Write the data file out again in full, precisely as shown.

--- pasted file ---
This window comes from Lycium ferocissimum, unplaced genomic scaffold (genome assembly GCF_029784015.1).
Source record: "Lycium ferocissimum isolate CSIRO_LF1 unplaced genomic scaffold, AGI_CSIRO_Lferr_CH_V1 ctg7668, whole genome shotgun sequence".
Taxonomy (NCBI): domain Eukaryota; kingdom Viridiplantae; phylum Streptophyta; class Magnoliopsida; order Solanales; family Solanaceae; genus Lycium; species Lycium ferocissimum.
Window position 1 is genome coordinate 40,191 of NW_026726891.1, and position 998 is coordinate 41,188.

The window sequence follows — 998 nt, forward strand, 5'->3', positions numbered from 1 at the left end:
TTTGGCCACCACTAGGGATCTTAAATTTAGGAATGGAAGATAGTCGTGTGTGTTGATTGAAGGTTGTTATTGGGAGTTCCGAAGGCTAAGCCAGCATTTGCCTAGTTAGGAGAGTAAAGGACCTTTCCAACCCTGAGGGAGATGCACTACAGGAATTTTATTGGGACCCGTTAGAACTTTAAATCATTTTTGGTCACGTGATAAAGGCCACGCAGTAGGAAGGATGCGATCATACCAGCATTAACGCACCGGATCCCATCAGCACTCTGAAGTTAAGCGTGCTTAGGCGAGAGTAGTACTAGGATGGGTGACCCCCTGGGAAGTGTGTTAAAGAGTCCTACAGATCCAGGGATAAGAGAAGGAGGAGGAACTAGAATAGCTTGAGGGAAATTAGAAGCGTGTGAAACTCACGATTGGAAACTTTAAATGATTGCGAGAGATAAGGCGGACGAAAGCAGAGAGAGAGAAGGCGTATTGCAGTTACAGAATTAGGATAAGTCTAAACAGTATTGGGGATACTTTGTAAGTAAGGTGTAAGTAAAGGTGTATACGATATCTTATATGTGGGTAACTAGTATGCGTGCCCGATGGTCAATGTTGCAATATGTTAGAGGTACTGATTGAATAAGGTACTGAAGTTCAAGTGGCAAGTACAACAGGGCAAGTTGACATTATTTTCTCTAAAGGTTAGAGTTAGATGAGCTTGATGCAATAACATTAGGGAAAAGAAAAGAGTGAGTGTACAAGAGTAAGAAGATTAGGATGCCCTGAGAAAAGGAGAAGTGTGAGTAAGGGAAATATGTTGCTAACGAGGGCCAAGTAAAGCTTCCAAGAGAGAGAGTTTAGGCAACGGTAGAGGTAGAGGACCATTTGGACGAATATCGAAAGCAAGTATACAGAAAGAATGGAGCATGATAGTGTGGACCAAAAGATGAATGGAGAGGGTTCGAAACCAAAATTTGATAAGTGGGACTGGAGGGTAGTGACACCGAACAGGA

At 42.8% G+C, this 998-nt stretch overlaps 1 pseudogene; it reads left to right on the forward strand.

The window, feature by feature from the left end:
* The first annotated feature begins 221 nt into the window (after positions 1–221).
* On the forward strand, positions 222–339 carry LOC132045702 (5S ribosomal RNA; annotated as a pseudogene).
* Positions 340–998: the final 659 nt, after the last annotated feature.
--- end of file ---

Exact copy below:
This window comes from Lycium ferocissimum, unplaced genomic scaffold (genome assembly GCF_029784015.1).
Source record: "Lycium ferocissimum isolate CSIRO_LF1 unplaced genomic scaffold, AGI_CSIRO_Lferr_CH_V1 ctg7668, whole genome shotgun sequence".
Taxonomy (NCBI): domain Eukaryota; kingdom Viridiplantae; phylum Streptophyta; class Magnoliopsida; order Solanales; family Solanaceae; genus Lycium; species Lycium ferocissimum.
Window position 1 is genome coordinate 40,191 of NW_026726891.1, and position 998 is coordinate 41,188.

The window sequence follows — 998 nt, forward strand, 5'->3', positions numbered from 1 at the left end:
TTTGGCCACCACTAGGGATCTTAAATTTAGGAATGGAAGATAGTCGTGTGTGTTGATTGAAGGTTGTTATTGGGAGTTCCGAAGGCTAAGCCAGCATTTGCCTAGTTAGGAGAGTAAAGGACCTTTCCAACCCTGAGGGAGATGCACTACAGGAATTTTATTGGGACCCGTTAGAACTTTAAATCATTTTTGGTCACGTGATAAAGGCCACGCAGTAGGAAGGATGCGATCATACCAGCATTAACGCACCGGATCCCATCAGCACTCTGAAGTTAAGCGTGCTTAGGCGAGAGTAGTACTAGGATGGGTGACCCCCTGGGAAGTGTGTTAAAGAGTCCTACAGATCCAGGGATAAGAGAAGGAGGAGGAACTAGAATAGCTTGAGGGAAATTAGAAGCGTGTGAAACTCACGATTGGAAACTTTAAATGATTGCGAGAGATAAGGCGGACGAAAGCAGAGAGAGAGAAGGCGTATTGCAGTTACAGAATTAGGATAAGTCTAAACAGTATTGGGGATACTTTGTAAGTAAGGTGTAAGTAAAGGTGTATACGATATCTTATATGTGGGTAACTAGTATGCGTGCCCGATGGTCAATGTTGCAATATGTTAGAGGTACTGATTGAATAAGGTACTGAAGTTCAAGTGGCAAGTACAACAGGGCAAGTTGACATTATTTTCTCTAAAGGTTAGAGTTAGATGAGCTTGATGCAATAACATTAGGGAAAAGAAAAGAGTGAGTGTACAAGAGTAAGAAGATTAGGATGCCCTGAGAAAAGGAGAAGTGTGAGTAAGGGAAATATGTTGCTAACGAGGGCCAAGTAAAGCTTCCAAGAGAGAGAGTTTAGGCAACGGTAGAGGTAGAGGACCATTTGGACGAATATCGAAAGCAAGTATACAGAAAGAATGGAGCATGATAGTGTGGACCAAAAGATGAATGGAGAGGGTTCGAAACCAAAATTTGATAAGTGGGACTGGAGGGTAGTGACACCGAACAGGA

At 42.8% G+C, this 998-nt stretch overlaps 1 pseudogene; it reads left to right on the forward strand.

The window, feature by feature from the left end:
* The first annotated feature begins 221 nt into the window (after positions 1–221).
* On the forward strand, positions 222–339 carry LOC132045702 (5S ribosomal RNA; annotated as a pseudogene).
* Positions 340–998: the final 659 nt, after the last annotated feature.